The following health professionals can be involved in diagnosing and managing eye health:
General Practitioners – Your local doctor can refer you to an ophthalmologist to help diagnose or treat macular degeneration.
Optometrists - An optometrist performs eye exams for both vision and health problems, prescribes spectacles and fits contact lenses. Some optometrists have further specialisation in low vision rehabilitation. They can detect eye diseases and refer patients to ophthalmologists for treatment.
Ophthalmologists - An Ophthalmologist is a medical doctor who has completed extra training in eyes. Ophthalmologists perform eye exams, treat disease, prescribe medication and perform surgery. They may also write prescriptions for spectacles and contact lenses. Some ophthalmologists have further specialisation as a retinal specialist.
Orthoptists - An Orthoptist is a University trained allied health care practitioner and integral part of the ophthalmic team. Orthoptists specialise in diagnostic procedures and treatment related to:
- disorders of the visual system and eye movements
- uncorrected refractive error
- low vision
- stroke and brain injury
- amblyopia (reduced vision)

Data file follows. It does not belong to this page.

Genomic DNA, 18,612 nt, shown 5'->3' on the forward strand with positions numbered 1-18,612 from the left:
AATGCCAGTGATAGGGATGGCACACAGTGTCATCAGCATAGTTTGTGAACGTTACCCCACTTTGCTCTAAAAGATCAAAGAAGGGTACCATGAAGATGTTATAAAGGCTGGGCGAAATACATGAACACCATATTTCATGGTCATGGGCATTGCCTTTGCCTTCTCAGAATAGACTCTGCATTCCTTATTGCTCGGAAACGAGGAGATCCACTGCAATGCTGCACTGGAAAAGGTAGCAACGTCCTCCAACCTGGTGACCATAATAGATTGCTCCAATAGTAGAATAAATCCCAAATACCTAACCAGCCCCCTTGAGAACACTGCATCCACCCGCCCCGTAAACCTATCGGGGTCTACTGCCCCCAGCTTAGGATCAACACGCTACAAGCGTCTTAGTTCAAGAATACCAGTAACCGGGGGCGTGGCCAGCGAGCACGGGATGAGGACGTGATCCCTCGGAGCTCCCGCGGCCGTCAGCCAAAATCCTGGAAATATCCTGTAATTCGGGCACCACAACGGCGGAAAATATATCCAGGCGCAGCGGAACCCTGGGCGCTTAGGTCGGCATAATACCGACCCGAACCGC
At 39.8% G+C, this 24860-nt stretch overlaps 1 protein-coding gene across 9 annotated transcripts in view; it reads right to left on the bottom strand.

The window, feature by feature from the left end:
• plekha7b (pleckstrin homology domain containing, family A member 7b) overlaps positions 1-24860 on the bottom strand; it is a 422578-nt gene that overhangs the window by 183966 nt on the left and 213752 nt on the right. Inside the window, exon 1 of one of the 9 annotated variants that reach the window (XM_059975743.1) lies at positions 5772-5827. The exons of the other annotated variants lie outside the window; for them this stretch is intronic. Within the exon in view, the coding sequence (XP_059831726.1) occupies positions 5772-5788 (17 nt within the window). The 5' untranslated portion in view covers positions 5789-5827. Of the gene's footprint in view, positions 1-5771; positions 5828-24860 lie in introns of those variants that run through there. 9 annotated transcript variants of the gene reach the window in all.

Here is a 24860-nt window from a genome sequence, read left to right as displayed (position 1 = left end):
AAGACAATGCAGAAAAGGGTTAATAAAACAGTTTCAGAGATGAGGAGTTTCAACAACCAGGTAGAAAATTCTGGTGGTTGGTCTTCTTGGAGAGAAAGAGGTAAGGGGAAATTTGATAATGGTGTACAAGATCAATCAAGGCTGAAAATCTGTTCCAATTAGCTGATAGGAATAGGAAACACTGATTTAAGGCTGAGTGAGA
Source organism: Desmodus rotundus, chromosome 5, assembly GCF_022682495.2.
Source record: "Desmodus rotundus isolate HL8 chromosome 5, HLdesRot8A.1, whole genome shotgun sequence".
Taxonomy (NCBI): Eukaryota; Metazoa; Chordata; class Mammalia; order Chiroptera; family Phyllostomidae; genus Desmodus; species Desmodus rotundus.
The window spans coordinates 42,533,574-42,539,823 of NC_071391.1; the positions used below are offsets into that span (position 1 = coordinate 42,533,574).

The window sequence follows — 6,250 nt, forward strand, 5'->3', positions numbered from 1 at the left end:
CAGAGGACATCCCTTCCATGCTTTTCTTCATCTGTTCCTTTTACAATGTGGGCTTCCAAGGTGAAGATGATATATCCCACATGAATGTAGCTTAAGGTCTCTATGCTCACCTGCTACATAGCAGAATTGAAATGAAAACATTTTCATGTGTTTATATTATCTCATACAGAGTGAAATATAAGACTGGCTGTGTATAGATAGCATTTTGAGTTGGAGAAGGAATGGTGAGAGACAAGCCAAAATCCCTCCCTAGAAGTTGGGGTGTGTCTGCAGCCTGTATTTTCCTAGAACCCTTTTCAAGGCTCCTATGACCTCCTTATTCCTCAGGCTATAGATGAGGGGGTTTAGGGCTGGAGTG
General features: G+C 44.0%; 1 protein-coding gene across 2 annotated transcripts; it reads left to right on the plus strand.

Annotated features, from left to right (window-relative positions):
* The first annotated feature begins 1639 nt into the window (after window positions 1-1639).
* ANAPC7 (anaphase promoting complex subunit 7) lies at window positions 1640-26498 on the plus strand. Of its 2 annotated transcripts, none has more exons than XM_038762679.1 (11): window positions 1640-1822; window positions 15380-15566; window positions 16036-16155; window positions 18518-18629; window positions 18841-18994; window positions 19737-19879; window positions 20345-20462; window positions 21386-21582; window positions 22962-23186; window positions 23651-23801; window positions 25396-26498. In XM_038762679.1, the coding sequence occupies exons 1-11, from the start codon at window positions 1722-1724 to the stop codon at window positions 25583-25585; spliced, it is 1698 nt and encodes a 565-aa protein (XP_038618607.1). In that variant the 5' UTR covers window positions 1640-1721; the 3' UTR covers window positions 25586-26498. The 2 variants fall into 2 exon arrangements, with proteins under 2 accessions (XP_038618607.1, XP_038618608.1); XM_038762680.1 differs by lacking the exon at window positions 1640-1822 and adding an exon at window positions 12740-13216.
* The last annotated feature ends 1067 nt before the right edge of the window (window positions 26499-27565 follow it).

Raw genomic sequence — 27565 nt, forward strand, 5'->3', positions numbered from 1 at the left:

- strabismus (turned eye)
- convergence insufficiency
- eye muscle disorders
- problems with visual perception
Visiting an eye health professional
It can be confusing and upsetting when diagnosed with an eye disease and dealing with low vision. Your doctor, ophthalmologist or optometrist will provide you with information and advice during your consultation but sometimes it can be difficult to remember everything that has been said.
The following advice can help when visiting an eye care professional:
- If you feel you did not fully understand what was said, feel comfortable about ringing back after the visit to ask questions
- Take a friend or family member with you
- Take notes or ask your friend/family member to take notes and be available later for discussion
- Ask the eye care professional to write down instructions
- Request further information if you are still in doubt
- Find out if printed information is available, and
- Ring a relevant support service such as Macular Disease Foundation Australia.
The following questions can help obtain the maximum benefit from the visit to the low vision service:
- Is it important for me to have a low vision assessment and what does this involve? What impact could there be on lifestyle due to low vision?
- Are there any specific devices, aids, lighting and resources that will be of help in the home, work and social situations?
- Is any training required for aids and technology and how can access be obtained for this service?
- What other supports are available?
- Are there any self-help or peer support groups?